Clear “gender pet gap” is evident, with 12 per cent of male workers complaining about pets compared to only one per cent of women
According to new research, one-fifth of British workplaces now allow employees to bring pets into the office, yet a similar proportion (22 per cent) of workers have complained about the furry companions.
The survey by online job board CV-Library found that when it comes to the personal effect of animals in the workplace, there is clear evidence of a “gender pet gap”. According to the data there is a stark difference in opinion between males and females with nearly half (46 per cent) of women believe that having a pet at work eases stress and helps relaxation, compared to 29 per cent of men.
21 per cent of women believes it makes them feel more friendly or approachable, compared to 14 per cent of men and 40 per cent of men accuse pets of being distracting in the workplace, in contrast to 30 per cent of women. Finally, nearly one-fifth of men (19 per cent) go as far to call pets annoying in the workplace
The result of the “gender pet gap” led to a shocking 12 per cent of British men admitting to complaining about pets at work, in stark contrast to virtually no female complaints (one per cent).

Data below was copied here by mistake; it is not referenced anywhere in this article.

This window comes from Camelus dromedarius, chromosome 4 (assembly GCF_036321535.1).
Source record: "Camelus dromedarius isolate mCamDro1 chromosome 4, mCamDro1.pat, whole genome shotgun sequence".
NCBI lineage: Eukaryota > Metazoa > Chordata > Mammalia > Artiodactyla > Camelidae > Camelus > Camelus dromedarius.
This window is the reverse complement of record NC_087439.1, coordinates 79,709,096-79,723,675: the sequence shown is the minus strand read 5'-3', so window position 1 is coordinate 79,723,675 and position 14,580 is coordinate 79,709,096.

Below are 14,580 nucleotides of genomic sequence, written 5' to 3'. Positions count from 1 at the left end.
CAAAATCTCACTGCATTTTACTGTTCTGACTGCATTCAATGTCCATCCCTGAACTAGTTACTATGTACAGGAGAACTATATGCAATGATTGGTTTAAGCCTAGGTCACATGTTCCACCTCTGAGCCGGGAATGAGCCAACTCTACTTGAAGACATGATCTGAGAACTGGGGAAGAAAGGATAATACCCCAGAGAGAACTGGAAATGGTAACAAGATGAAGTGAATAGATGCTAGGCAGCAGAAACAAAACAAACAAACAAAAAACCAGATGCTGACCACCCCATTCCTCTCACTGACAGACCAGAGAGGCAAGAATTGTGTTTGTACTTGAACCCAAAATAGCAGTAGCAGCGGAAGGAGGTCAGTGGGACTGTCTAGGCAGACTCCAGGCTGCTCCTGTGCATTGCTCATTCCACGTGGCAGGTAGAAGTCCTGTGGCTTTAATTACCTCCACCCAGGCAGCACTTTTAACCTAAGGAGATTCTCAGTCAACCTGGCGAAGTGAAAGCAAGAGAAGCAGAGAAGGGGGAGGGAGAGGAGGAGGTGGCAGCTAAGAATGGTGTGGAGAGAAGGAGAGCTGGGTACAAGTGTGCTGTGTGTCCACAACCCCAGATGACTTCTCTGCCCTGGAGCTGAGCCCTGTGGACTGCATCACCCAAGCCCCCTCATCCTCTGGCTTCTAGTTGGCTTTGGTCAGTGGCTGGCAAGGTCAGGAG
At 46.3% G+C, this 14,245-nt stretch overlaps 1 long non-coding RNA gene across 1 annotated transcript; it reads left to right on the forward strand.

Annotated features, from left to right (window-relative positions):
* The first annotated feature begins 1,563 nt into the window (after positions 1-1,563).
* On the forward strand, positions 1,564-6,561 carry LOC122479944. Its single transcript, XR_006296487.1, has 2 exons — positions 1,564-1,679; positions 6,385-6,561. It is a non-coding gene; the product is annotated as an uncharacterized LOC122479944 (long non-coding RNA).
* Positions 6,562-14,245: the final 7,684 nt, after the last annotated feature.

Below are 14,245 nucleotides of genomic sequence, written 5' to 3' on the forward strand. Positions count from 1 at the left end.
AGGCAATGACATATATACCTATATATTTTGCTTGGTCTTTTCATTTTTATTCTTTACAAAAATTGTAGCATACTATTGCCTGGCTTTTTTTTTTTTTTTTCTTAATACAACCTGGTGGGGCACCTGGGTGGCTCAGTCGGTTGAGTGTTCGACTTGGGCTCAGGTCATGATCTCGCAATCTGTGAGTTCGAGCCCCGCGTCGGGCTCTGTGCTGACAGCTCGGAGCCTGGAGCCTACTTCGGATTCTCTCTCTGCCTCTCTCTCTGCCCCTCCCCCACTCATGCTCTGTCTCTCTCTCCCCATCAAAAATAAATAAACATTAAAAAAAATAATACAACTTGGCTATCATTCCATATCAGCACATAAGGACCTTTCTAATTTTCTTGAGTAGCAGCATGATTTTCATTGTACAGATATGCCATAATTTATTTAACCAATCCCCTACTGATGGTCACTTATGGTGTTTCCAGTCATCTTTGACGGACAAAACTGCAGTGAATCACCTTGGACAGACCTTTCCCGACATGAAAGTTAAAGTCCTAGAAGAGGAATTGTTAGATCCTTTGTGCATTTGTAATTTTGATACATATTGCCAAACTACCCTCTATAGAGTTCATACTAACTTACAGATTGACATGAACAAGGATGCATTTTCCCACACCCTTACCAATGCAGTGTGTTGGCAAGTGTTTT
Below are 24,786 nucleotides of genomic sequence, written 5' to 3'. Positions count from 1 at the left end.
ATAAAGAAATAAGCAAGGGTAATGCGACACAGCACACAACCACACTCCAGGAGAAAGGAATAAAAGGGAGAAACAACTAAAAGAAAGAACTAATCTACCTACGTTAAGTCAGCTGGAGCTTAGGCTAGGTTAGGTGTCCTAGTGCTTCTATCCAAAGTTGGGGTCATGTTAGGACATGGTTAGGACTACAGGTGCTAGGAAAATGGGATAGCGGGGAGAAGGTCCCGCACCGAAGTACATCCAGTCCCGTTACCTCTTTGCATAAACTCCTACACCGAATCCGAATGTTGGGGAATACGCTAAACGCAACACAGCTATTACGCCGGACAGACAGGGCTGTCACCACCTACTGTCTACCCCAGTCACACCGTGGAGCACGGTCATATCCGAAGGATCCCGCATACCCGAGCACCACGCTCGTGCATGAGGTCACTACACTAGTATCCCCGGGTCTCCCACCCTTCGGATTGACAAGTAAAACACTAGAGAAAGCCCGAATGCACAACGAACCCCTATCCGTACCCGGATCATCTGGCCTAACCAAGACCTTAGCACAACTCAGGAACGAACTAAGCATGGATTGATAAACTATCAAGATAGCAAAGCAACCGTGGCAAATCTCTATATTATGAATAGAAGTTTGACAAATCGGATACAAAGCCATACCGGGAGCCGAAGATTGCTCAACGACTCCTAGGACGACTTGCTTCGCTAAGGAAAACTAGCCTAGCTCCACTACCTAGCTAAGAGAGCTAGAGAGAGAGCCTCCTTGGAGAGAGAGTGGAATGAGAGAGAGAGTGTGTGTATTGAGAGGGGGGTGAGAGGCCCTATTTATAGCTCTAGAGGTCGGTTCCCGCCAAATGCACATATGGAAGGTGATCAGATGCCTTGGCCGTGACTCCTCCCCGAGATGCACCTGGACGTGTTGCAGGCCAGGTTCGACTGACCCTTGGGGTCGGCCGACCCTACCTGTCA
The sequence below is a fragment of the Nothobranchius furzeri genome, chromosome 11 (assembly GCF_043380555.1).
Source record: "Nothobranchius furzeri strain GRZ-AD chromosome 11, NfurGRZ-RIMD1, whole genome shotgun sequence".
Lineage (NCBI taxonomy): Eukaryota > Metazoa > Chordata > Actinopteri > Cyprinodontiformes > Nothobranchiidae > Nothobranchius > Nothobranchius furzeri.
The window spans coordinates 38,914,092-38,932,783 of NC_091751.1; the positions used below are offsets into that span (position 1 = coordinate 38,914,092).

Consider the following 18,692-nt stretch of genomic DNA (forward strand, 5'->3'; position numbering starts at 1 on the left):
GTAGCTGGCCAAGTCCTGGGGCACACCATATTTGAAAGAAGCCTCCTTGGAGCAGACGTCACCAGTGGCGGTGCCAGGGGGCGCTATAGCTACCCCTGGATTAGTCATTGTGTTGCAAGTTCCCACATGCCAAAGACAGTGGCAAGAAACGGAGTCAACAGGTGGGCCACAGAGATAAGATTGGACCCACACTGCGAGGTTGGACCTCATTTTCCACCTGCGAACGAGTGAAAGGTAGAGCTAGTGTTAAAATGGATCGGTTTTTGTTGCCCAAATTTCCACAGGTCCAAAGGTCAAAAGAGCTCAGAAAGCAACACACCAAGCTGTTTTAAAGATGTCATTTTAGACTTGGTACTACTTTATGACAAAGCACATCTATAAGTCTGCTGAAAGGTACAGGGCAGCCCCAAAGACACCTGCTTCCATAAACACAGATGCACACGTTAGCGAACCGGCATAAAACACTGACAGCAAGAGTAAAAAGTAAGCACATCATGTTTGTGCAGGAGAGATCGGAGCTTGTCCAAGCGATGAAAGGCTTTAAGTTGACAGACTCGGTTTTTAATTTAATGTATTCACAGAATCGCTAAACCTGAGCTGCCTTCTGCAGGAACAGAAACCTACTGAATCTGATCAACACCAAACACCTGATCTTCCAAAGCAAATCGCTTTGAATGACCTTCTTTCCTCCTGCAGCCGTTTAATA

In the eternal battle between cats and dogs, canines rule the workplace – making up 87 per cent of all “professional” pets. Cats are clearly an unpopular option at work with only five per cent admitting to having a feline in the workplace, and rabbits coming in third with two per cent.
Across the country, London, with its influx of co-working spaces, leads pet allowance in the office with 27 per cent of workers admitting to having them in the office. The South East (24 per cent), Wales (22 per cent) and Northern Ireland (22 per cent) follow close behind. The East Midlands and the North East are the keenest to keep pets at home, with 91 per cent and 87 per cent of workplaces saying no.
In general, nearly half of Brits would like to see more workplaces allowing pets, but 20 per cent suggest that strict policies from HR should be in place.
With bringing animals into the office becoming a growing trend, employers should sit up and take notice. 28 per cent of Brits suggested that they’d be more likely to apply for a job if they have, or were allowed to bring in, pets in their working environment.
Lee Biggins, founder and managing director of CV-Library comments:
“With one in two households owning a pet in the UK1, it’s clear to see the attraction and convenience of bringing them with you to work.”
“Our new research shines a light on the latest HR trend that many businesses are implementing to stand out from the crowd and attract the very best recruits. It seems to be working, with women being more favorable to the trend. As long as clear protocols are in place for pet ownership, it is set to have a positive benefit to employees and those around them.”
Rebecca joined the HRreview editorial team in January 2016. After graduating from the University of Sheffield Hallam in 2013 with a BA in English Literature, Rebecca has spent five years working in print and online journalism in Manchester and London. In the past she has been part of the editorial teams at Sleeper and Dezeen and has founded her own arts collective.